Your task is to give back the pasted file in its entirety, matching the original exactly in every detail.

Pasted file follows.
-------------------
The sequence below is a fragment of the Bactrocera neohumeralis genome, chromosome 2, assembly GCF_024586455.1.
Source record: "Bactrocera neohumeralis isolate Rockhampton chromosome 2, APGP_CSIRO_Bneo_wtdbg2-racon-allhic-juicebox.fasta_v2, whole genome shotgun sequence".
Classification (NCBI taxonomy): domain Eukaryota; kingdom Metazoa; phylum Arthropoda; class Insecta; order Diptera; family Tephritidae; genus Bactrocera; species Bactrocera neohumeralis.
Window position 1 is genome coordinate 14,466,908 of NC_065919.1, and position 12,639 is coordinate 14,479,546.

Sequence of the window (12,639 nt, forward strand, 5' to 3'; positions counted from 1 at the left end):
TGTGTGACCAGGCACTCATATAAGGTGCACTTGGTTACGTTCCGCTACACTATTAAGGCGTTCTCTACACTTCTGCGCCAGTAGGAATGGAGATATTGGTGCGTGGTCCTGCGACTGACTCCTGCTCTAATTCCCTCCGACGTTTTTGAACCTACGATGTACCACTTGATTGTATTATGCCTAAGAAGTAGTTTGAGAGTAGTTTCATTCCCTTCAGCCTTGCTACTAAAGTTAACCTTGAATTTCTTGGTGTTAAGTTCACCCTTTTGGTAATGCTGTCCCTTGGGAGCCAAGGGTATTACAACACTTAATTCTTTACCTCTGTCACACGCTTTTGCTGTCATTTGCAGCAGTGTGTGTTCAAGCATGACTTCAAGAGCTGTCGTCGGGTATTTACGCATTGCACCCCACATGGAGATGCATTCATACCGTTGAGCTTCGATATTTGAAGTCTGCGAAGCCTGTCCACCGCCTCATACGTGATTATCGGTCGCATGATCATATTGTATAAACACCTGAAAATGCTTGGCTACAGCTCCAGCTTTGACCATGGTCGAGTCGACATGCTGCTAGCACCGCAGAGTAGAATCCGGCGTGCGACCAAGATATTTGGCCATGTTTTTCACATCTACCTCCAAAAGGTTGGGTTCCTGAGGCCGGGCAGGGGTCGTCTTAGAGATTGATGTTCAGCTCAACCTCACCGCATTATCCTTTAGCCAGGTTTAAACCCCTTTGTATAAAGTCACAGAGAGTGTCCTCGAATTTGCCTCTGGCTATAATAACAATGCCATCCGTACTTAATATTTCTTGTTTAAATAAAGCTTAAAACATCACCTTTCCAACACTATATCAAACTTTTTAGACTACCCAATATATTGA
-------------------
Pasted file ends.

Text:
The sequence below is a fragment of the Bactrocera neohumeralis genome, chromosome 2, assembly GCF_024586455.1.
Source record: "Bactrocera neohumeralis isolate Rockhampton chromosome 2, APGP_CSIRO_Bneo_wtdbg2-racon-allhic-juicebox.fasta_v2, whole genome shotgun sequence".
Classification (NCBI taxonomy): domain Eukaryota; kingdom Metazoa; phylum Arthropoda; class Insecta; order Diptera; family Tephritidae; genus Bactrocera; species Bactrocera neohumeralis.
Window position 1 is genome coordinate 14,466,908 of NC_065919.1, and position 12,639 is coordinate 14,479,546.

Sequence of the window (12,639 nt, forward strand, 5' to 3'; positions counted from 1 at the left end):
TGTGTGACCAGGCACTCATATAAGGTGCACTTGGTTACGTTCCGCTACACTATTAAGGCGTTCTCTACACTTCTGCGCCAGTAGGAATGGAGATATTGGTGCGTGGTCCTGCGACTGACTCCTGCTCTAATTCCCTCCGACGTTTTTGAACCTACGATGTACCACTTGATTGTATTATGCCTAAGAAGTAGTTTGAGAGTAGTTTCATTCCCTTCAGCCTTGCTACTAAAGTTAACCTTGAATTTCTTGGTGTTAAGTTCACCCTTTTGGTAATGCTGTCCCTTGGGAGCCAAGGGTATTACAACACTTAATTCTTTACCTCTGTCACACGCTTTTGCTGTCATTTGCAGCAGTGTGTGTTCAAGCATGACTTCAAGAGCTGTCGTCGGGTATTTACGCATTGCACCCCACATGGAGATGCATTCATACCGTTGAGCTTCGATATTTGAAGTCTGCGAAGCCTGTCCACCGCCTCATACGTGATTATCGGTCGCATGATCATATTGTATAAACACCTGAAAATGCTTGGCTACAGCTCCAGCTTTGACCATGGTCGAGTCGACATGCTGCTAGCACCGCAGAGTAGAATCCGGCGTGCGACCAAGATATTTGGCCATGTTTTTCACATCTACCTCCAAAAGGTTGGGTTCCTGAGGCCGGGCAGGGGTCGTCTTAGAGATTGATGTTCAGCTCAACCTCACCGCATTATCCTTTAGCCAGGTTTAAACCCCTTTGTATAAAGTCACAGAGAGTGTCCTCGAATTTGCCTCTGGCTATAATAACAATGCCATCCGTACTTAATATTTCTTGTTTAAATAAAGCTTAAAACATCACCTTTCCAACACTATATCAAACTTTTTAGACTACCCAATATATTGA